I have read one of Shari Goldhagen’s previous books, In Some Other World Maybe, and have her other, Family and Other Accidents, but have not gotten to it yet. I really liked the one I read and I was excited to see that she was coming out with her first YA, 100 Days of Cake. I was not sure what to expect from a story about a depressed teen girl who pretty much only leaves the house for therapy and to work in a fish store. I was afraid it would minimize her mental illness or make it a plot point, but not real. I was very happy while I was reading to discover that Goldhagen treated Molly with dignity and showcased her as real and did not use her depression as a way for a boy to fix her (as I have seen in some other YA reads).
I liked the plot of 100 Days of Cake. It was unique and really showcased what someone living with depression feels like. There was one plotline with Molly and her therapist that I did not care for, as it just seemed unnecessary to me and I felt like it threw off the heart of the story, but it was a minor dislike. Shari Goldhagen’s writing was on point. Full of unexpected depth and subtle and not so subtle humor, it was fun reading. The pacing has a few minor jumps that were not fully fleshed out, but it was not enough to hamper my enjoyment of the story as a whole. The world created was nice and detailed. Set in just a few locations, each was presented well and made sense in the story. There were plenty of emotions in this read. I particularity enjoyed the interplay of Molly and her sister as they were able to really pull the feelings into a scene. I enjoyed most of the characters. Molly and sister were great and their mom, while not a major player in the book as a whole, had some amazing moments and her quest to bake 100 cakes in 100 days fed into the entire story. I did not care for one character in particular as I found him morally gross, but that is just me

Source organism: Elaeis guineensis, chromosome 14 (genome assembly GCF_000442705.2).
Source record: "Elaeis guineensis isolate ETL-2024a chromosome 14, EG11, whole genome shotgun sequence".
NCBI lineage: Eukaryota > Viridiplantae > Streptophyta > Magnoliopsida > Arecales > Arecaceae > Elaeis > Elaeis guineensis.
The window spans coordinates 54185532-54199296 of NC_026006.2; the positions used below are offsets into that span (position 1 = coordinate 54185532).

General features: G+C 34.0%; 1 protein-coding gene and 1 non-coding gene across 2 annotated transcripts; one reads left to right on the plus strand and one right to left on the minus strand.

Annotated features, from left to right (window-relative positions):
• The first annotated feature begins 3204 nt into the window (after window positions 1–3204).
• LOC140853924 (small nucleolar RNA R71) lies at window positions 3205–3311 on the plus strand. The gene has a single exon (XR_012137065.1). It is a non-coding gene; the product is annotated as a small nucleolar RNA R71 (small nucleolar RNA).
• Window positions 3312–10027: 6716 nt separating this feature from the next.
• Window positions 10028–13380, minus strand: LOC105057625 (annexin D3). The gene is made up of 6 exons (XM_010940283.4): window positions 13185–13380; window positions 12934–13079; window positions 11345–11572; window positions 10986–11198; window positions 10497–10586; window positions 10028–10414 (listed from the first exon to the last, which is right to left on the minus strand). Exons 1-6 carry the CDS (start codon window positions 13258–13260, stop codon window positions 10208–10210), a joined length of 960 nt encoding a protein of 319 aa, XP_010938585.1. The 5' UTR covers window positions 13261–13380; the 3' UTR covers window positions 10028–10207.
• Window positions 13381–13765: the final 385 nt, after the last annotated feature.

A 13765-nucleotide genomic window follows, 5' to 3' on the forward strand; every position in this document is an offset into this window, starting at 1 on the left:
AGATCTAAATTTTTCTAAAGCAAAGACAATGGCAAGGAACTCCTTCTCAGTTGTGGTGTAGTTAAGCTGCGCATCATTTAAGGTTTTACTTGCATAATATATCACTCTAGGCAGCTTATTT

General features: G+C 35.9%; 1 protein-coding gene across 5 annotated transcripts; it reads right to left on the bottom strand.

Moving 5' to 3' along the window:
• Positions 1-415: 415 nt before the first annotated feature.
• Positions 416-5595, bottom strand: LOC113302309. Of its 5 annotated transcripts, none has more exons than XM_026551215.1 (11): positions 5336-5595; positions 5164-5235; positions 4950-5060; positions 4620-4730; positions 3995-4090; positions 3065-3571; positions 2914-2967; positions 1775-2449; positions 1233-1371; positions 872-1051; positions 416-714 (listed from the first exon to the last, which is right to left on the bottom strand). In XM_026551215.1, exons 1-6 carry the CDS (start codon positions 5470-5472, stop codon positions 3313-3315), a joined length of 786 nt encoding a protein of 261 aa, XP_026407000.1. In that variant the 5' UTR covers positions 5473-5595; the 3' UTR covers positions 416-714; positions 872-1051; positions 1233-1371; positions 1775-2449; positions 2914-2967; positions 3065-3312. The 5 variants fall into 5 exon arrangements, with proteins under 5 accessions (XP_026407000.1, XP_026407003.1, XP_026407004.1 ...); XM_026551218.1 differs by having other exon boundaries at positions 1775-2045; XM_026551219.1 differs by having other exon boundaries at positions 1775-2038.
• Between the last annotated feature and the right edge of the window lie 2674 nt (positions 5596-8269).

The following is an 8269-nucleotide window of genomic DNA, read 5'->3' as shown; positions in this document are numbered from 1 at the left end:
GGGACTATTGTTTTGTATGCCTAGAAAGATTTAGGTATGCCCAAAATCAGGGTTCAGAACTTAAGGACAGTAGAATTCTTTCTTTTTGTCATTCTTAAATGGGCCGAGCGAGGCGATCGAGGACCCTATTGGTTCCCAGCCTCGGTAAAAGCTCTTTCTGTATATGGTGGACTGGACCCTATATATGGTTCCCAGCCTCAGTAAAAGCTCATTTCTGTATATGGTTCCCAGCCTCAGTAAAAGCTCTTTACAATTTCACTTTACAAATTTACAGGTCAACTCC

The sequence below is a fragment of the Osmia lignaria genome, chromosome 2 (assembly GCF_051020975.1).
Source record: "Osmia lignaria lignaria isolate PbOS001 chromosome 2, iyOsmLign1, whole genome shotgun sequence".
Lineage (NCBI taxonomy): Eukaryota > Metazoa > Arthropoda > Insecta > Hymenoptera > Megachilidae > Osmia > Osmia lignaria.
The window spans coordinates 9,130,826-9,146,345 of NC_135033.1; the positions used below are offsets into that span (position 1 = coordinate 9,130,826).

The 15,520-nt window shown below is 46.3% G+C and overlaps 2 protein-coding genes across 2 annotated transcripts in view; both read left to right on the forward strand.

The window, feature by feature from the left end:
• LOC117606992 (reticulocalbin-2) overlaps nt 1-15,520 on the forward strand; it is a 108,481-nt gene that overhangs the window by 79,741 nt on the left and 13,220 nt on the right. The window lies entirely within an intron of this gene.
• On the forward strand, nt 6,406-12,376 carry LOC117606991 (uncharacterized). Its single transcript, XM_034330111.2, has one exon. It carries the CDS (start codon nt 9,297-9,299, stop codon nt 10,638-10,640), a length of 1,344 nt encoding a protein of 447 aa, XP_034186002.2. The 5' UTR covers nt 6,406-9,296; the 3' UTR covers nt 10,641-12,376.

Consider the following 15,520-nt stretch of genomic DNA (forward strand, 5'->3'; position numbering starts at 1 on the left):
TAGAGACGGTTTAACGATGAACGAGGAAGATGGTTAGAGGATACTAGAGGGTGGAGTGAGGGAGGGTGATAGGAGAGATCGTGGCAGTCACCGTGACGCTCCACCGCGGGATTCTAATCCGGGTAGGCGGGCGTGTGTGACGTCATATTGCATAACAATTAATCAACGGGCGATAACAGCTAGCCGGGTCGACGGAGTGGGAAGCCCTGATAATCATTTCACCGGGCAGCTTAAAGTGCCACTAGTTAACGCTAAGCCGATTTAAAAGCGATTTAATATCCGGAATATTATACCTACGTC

I enjoyed 100 Days of Cake. Shari Goldhagen presented depression in a realistic light. Molly was never fixed or cured, she continued in therapy right up to the end of the book and I loved that. I applaud Goldhagen for her way of treating the mental illness in this book, as it is not a fast fix issue and people do not just get over it. It was nice to see Molly treated as a realistic person with real issues. Now there were a few things I didn’t love as much, but as a whole this was a great read. I hope Goldhagen continues to write with such a true voice and I can’t wait to see what she does next.
I received this book for free from Edelweiss in exchange for an honest review. This does not affect my opinion of the book or the content of my review.